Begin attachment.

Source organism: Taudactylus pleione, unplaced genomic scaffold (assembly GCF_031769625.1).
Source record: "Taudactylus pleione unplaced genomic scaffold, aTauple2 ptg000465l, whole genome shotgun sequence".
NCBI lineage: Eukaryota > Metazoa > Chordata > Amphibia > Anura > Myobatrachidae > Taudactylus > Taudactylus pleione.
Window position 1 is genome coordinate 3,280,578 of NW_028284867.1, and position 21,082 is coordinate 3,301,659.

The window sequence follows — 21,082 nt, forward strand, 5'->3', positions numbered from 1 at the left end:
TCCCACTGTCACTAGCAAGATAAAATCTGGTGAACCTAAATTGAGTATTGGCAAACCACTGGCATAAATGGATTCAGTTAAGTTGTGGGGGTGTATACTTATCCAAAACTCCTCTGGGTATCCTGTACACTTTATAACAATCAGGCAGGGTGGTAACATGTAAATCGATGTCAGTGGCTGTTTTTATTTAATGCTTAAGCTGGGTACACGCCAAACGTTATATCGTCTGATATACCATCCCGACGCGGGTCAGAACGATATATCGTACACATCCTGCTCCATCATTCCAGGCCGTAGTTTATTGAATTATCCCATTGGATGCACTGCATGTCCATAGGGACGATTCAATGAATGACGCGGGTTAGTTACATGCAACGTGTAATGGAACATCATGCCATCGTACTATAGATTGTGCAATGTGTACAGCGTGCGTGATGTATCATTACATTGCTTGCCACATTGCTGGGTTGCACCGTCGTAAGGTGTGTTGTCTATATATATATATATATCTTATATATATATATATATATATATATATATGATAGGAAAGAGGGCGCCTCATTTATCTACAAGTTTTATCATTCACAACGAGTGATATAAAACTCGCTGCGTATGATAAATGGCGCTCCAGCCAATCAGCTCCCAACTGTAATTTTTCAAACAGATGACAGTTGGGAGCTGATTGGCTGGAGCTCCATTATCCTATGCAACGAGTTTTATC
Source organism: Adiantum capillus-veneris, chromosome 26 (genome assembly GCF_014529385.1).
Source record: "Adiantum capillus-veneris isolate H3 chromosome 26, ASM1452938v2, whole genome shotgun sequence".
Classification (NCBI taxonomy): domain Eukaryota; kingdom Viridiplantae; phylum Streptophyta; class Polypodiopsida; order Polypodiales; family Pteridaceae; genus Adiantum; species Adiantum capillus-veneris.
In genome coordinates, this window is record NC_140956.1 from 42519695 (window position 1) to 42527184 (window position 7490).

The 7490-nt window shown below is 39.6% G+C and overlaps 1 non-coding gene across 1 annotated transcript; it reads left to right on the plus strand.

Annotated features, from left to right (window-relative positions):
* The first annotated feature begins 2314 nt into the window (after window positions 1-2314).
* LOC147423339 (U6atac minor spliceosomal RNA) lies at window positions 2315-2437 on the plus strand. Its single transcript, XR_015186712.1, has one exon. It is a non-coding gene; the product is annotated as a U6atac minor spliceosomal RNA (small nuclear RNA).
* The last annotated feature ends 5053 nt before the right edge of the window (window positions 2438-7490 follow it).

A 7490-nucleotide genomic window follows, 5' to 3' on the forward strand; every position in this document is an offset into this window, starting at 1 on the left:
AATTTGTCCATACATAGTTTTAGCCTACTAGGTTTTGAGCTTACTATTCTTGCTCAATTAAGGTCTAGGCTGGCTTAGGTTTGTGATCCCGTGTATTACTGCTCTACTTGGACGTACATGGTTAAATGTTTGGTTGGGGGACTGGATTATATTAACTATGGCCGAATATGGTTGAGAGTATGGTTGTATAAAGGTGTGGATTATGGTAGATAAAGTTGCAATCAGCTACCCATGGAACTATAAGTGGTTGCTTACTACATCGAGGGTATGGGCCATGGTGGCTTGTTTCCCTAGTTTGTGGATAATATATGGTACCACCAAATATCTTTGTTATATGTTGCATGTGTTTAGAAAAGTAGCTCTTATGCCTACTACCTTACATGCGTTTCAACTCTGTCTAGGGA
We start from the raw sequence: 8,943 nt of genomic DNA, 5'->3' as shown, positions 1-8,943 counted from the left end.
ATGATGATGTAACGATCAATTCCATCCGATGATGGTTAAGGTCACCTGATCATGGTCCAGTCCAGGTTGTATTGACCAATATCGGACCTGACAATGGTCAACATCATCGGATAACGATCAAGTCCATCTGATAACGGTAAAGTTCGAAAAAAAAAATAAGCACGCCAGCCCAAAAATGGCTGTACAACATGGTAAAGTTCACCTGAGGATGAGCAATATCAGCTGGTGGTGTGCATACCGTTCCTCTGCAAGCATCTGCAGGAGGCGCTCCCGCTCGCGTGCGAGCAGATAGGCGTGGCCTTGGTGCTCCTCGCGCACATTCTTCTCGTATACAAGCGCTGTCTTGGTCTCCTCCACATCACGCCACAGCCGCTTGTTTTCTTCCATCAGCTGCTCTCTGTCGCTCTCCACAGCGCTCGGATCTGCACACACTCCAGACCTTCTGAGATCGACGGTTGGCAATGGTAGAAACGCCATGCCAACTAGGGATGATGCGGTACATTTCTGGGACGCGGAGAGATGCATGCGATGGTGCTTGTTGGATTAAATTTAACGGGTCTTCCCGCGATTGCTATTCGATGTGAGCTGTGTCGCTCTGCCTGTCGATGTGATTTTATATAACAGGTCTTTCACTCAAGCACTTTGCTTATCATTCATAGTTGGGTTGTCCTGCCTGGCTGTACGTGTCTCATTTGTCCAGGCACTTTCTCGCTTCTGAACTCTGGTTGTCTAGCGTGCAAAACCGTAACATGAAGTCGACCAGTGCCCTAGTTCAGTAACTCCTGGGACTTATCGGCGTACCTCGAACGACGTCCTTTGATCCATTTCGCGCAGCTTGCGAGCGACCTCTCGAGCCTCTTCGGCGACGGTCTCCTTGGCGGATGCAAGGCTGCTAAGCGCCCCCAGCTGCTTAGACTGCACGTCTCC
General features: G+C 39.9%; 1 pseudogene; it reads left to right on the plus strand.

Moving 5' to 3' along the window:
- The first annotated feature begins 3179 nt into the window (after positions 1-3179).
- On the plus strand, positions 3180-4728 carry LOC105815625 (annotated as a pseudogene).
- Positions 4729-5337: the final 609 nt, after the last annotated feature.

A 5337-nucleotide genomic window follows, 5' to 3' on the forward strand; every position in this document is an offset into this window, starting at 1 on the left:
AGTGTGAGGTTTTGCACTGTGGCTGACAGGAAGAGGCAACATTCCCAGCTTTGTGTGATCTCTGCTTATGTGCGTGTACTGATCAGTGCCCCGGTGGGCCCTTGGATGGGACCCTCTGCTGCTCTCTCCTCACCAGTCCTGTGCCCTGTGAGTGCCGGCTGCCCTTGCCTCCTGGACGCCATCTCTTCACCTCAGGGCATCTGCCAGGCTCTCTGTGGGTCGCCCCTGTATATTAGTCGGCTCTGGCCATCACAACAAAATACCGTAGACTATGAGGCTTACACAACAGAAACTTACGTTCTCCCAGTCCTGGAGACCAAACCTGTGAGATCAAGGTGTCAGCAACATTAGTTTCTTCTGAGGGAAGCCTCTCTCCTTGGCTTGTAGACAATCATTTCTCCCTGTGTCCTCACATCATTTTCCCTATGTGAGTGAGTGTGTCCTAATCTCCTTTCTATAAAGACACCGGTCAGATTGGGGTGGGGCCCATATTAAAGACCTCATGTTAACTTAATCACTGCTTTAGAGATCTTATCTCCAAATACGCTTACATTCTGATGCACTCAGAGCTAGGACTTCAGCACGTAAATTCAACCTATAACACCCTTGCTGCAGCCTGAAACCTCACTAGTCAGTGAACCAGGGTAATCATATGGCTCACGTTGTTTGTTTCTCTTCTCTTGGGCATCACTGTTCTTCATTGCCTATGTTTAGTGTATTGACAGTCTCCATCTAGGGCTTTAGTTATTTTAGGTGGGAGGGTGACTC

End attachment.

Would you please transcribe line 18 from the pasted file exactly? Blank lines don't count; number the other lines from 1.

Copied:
We start from the raw sequence: 8,943 nt of genomic DNA, 5'->3' as shown, positions 1-8,943 counted from the left end.